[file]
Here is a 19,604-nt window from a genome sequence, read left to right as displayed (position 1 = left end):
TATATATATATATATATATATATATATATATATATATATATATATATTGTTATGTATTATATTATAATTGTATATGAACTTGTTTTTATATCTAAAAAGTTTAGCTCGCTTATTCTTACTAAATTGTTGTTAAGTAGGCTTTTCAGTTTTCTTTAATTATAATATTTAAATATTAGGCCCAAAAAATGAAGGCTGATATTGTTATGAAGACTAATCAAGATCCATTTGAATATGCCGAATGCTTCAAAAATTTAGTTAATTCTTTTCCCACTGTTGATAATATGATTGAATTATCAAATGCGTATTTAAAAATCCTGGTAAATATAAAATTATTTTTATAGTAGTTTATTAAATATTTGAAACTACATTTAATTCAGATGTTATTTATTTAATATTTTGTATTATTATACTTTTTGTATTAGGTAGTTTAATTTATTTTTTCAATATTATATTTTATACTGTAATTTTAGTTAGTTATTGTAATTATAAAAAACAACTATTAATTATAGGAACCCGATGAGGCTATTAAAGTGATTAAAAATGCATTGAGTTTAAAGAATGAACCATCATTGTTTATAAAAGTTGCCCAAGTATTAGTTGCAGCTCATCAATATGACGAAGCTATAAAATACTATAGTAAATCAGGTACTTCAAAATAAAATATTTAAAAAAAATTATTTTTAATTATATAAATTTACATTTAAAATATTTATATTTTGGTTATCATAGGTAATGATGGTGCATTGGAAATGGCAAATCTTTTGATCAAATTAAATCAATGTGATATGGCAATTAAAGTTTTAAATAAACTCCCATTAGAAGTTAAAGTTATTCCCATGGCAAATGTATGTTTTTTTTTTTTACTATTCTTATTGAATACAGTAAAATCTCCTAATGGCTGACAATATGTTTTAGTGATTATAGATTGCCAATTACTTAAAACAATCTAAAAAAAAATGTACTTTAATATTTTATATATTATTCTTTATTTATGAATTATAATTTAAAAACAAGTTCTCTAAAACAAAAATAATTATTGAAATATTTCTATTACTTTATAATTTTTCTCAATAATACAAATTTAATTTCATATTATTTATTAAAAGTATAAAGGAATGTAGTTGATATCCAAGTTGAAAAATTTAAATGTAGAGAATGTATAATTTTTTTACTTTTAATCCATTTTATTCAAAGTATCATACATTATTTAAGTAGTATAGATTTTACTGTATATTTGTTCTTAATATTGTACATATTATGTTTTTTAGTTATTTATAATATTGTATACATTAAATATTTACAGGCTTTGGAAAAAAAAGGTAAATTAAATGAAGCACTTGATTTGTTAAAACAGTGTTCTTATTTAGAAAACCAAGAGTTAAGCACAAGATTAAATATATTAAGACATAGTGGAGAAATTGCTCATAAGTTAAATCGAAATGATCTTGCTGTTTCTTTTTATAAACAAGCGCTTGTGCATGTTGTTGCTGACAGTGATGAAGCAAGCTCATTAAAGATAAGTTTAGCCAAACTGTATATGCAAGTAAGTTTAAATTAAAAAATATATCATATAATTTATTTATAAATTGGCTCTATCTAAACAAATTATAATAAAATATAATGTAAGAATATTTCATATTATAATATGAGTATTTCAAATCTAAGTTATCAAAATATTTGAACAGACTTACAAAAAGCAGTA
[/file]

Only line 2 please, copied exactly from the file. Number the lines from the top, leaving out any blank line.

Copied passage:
TATATATATATATATATATATATATATATATATATATATATATATATTGTTATGTATTATATTATAATTGTATATGAACTTGTTTTTATATCTAAAAAGTTTAGCTCGCTTATTCTTACTAAATTGTTGTTAAGTAGGCTTTTCAGTTTTCTTTAATTATAATATTTAAATATTAGGCCCAAAAAATGAAGGCTGATATTGTTATGAAGACTAATCAAGATCCATTTGAATATGCCGAATGCTTCAAAAATTTAGTTAATTCTTTTCCCACTGTTGATAATATGATTGAATTATCAAATGCGTATTTAAAAATCCTGGTAAATATAAAATTATTTTTATAGTAGTTTATTAAATATTTGAAACTACATTTAATTCAGATGTTATTTATTTAATATTTTGTATTATTATACTTTTTGTATTAGGTAGTTTAATTTATTTTTTCAATATTATATTTTATACTGTAATTTTAGTTAGTTATTGTAATTATAAAAAACAACTATTAATTATAGGAACCCGATGAGGCTATTAAAGTGATTAAAAATGCATTGAGTTTAAAGAATGAACCATCATTGTTTATAAAAGTTGCCCAAGTATTAGTTGCAGCTCATCAATATGACGAAGCTATAAAATACTATAGTAAATCAGGTACTTCAAAATAAAATATTTAAAAAAAATTATTTTTAATTATATAAATTTACATTTAAAATATTTATATTTTGGTTATCATAGGTAATGATGGTGCATTGGAAATGGCAAATCTTTTGATCAAATTAAATCAATGTGATATGGCAATTAAAGTTTTAAATAAACTCCCATTAGAAGTTAAAGTTATTCCCATGGCAAATGTATGTTTTTTTTTTTTACTATTCTTATTGAATACAGTAAAATCTCCTAATGGCTGACAATATGTTTTAGTGATTATAGATTGCCAATTACTTAAAACAATCTAAAAAAAAATGTACTTTAATATTTTATATATTATTCTTTATTTATGAATTATAATTTAAAAACAAGTTCTCTAAAACAAAAATAATTATTGAAATATTTCTATTACTTTATAATTTTTCTCAATAATACAAATTTAATTTCATATTATTTATTAAAAGTATAAAGGAATGTAGTTGATATCCAAGTTGAAAAATTTAAATGTAGAGAATGTATAATTTTTTTACTTTTAATCCATTTTATTCAAAGTATCATACATTATTTAAGTAGTATAGATTTTACTGTATATTTGTTCTTAATATTGTACATATTATGTTTTTTAGTTATTTATAATATTGTATACATTAAATATTTACAGGCTTTGGAAAAAAAAGGTAAATTAAATGAAGCACTTGATTTGTTAAAACAGTGTTCTTATTTAGAAAACCAAGAGTTAAGCACAAGATTAAATATATTAAGACATAGTGGAGAAATTGCTCATAAGTTAAATCGAAATGATCTTGCTGTTTCTTTTTATAAACAAGCGCTTGTGCATGTTGTTGCTGACAGTGATGAAGCAAGCTCATTAAAGATAAGTTTAGCCAAACTGTATATGCAAGTAAGTTTAAATTAAAAAATATATCATATAATTTATTTATAAATTGGCTCTATCTAAACAAATTATAATAAAATATAATGTAAGAATATTTCATATTATAATATGAGTATTTCAAATCTAAGTTATCAAAATATTTGAACAGACTTACAAAAAGCAGTA